The History of the Tasmania Police Department Motorcycle Unit
Tasmania (Van Diemens Land) has a population of less than 500,000 people roughly divided between the north and the south. It was setteled by Europeans in 1804 at what became Hobart Town. In the early years most policing functions were performed by military personnel from the British Army garrison until small Forces were established in Hobart and Launceston (which were administered separately from the larger Colony of New South Wales in Sydney. Mounted Police patrols were a feature of the Colony from those early years. Many of the mounted police (from the so called Field Police) were well behaved convicts who could ride a horse. Their Job was to catch runaway convicts or bush rangers.Up to 1898 the organization of the police was based on Municipal boundaries (similar to US counties) in which Municipal Police served. Another Force, the Territorial Police, served in areas not yet established as municipalities. Both Forces were predominantly horse-mounted. In 1898 the single Tasmania Police Force was established under a Commissioner or Police who was appointed by the Government (this practice continues today). The population at the time was less than 150,000 whilst the police force numbered about 240. Most of the State’s 100+ police stations were one and two man stations dotted throughout the country side, all served by horse-mounted police.It wasn’t until the late 1920s that the Police Department had one car. (to serve the Commissioner). As the 1930s approached some members who had their own cars were paid an allowance for using them for Department use. as the number of privately owned motor vehicles were registered in the State the Department felt that it needed to increase its policing capacity. Whilst bicycles had earlier been purchased for police use, particularly in the city areas, by the mid 1930s about 50 motorcycles, Broughs, Harley-Davidsons and Indians, (both solos and others with side cars) were issued to police in both city and rural areas and the use of horses for police use diminished. The last horse mounted Trooper lost his his horse to a motorcycle about 1942. The term “Trooper” continued to be used by police who rode motorcycles until 1956 when the title was phased out.By the mid 1940s a small number of cars were purchased by the Police Department but it wasn’t for another 5 years that the use of cars for supervision purposes and patrol work. Some of these cars were fitted with radio equipment.by the Mid 1950s the use of radio equipped cars for general patrol or traffic patrol work (traffic patroll was partly funded by the Transport Commission). The first cars in widespread use were FJ model Holden cars with number of utilities (pick-ups) also in service. In later years the contract for the supply of motor cars alternated between Holden (a General motors subsidiary) and Ford. About 1962 black leather caps worn by Police motorcyclists and replaced by a safety helmet of questionable value. Apart from the Traffic Patrol cars which bore a small logo on their front doors, other cars bore no signage. No sirens or flashing lights were carried or used. Some Traffic cars had loud hailers fitted. in 1967 the Department was examining warning devices and actually fitted one car with a loud bell! In the meantime the number of cars increased for use by police at smaller stations and motorcycles were consigned to a specialist State Traffic Branch with the greater number of bikes, (from Matchless, to BSAs, Honda and BMW) being centred at either Hobart or Launceston ( north by 200 kilometres). they provided general patrols, escorts or, in some circumstances, quick response to indents but, over the 1980s to present times gradually diminished in numbers. In the mid 1960s the first radio equipped bikes entered service. The State Traffic Branch ultimately phased out with control of Traffic police being transferred to more local control.By the mid 1970s some signage on police units was evident and the fitting of standard sirens was commenced. Police sirens are the same as those used by both Tasmania Ambulance Service and Tasmania Fire Service. External lights are the same also made their first appearance. Firstly, as a signal blue light on the roof, to two blues lights on a roof bar and ultimately a locally made roof mounted red and blue flashing light system was fitted. Motorcycles were also fitted with a single, extend-able, blue flashing light. In 1976 the use of various coloured cars ceased and replaced by all white cars. (The Commissioner believed that this would create an appearance or more police cars on the road,).Today we have the gaudy blue and white chequered signage on our vehicles. The word “POLICE” has reduced to “Police” because it was felt that the word in bold upper case print was too aggressive. Ordinary sedans have been largely replaced by larger four wheeled drive vehicles with lights and sirens. On average the cars are replaced about every 18 months. Currently motorcycles are BMW’s fitted with sirens and radios.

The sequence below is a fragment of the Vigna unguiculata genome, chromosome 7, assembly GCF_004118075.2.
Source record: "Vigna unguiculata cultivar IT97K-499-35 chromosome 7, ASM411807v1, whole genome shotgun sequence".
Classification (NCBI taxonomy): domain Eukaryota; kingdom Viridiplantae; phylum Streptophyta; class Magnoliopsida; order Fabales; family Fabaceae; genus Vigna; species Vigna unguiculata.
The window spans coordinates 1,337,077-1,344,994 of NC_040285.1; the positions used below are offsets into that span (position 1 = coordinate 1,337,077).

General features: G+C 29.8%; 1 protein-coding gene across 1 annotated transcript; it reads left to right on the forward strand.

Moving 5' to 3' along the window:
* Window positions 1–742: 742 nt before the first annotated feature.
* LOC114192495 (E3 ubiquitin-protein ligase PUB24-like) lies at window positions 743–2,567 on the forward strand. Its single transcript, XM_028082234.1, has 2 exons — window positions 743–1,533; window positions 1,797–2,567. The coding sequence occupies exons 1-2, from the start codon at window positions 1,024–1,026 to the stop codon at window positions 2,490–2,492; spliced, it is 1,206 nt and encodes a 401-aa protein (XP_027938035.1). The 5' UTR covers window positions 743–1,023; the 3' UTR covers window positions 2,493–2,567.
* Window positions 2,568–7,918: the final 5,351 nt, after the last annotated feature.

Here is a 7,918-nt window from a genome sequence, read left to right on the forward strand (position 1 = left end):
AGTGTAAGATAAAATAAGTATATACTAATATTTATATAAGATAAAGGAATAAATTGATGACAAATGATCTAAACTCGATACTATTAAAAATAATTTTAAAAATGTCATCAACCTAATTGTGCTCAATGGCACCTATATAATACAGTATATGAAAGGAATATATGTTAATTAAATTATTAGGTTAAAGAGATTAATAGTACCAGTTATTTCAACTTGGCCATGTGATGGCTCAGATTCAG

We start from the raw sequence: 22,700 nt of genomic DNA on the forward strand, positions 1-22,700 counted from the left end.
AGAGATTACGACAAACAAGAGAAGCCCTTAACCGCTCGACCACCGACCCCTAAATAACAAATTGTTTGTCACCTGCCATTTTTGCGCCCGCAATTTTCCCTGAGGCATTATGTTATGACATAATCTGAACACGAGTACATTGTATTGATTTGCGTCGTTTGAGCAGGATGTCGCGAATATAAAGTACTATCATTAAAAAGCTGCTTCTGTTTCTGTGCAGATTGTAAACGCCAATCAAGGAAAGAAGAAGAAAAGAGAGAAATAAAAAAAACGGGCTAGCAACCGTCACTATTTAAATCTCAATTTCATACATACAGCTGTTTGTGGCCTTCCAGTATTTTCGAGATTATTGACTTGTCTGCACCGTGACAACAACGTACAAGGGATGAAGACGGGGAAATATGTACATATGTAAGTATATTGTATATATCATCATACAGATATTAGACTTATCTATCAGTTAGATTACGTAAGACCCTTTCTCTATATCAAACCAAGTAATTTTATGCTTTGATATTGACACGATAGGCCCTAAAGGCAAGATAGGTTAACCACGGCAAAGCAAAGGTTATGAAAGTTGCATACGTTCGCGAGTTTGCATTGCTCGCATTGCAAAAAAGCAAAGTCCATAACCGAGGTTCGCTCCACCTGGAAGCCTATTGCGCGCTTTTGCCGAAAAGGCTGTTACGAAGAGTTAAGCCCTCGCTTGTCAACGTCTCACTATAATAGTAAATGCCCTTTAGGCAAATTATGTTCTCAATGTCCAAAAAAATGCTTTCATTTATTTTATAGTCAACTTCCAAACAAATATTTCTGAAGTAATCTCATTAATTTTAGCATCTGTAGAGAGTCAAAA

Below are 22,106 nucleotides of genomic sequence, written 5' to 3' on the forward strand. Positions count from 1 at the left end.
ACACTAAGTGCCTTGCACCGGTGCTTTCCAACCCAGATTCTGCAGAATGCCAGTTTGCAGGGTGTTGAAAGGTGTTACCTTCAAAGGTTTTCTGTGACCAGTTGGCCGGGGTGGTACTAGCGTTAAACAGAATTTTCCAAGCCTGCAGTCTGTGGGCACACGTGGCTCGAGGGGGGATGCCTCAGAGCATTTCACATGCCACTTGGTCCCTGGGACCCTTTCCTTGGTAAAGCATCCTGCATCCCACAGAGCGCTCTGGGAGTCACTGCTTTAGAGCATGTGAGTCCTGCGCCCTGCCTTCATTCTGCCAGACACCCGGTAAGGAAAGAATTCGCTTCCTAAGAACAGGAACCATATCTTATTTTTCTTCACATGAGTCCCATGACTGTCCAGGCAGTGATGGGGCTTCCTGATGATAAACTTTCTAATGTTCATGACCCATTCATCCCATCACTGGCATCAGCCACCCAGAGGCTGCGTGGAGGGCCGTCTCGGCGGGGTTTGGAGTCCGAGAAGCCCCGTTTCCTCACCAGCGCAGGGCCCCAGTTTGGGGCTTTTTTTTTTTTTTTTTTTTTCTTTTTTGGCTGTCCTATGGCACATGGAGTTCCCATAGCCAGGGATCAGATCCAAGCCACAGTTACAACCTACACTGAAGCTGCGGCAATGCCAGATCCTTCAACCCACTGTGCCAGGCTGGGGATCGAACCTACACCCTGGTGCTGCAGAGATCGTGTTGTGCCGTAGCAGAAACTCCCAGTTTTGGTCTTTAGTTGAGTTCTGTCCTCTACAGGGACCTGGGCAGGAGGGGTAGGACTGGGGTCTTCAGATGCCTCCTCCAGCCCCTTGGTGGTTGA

Information and Photos provided by the Curator Russ AMES of the Tasmania Police Historical Group Museum of Australia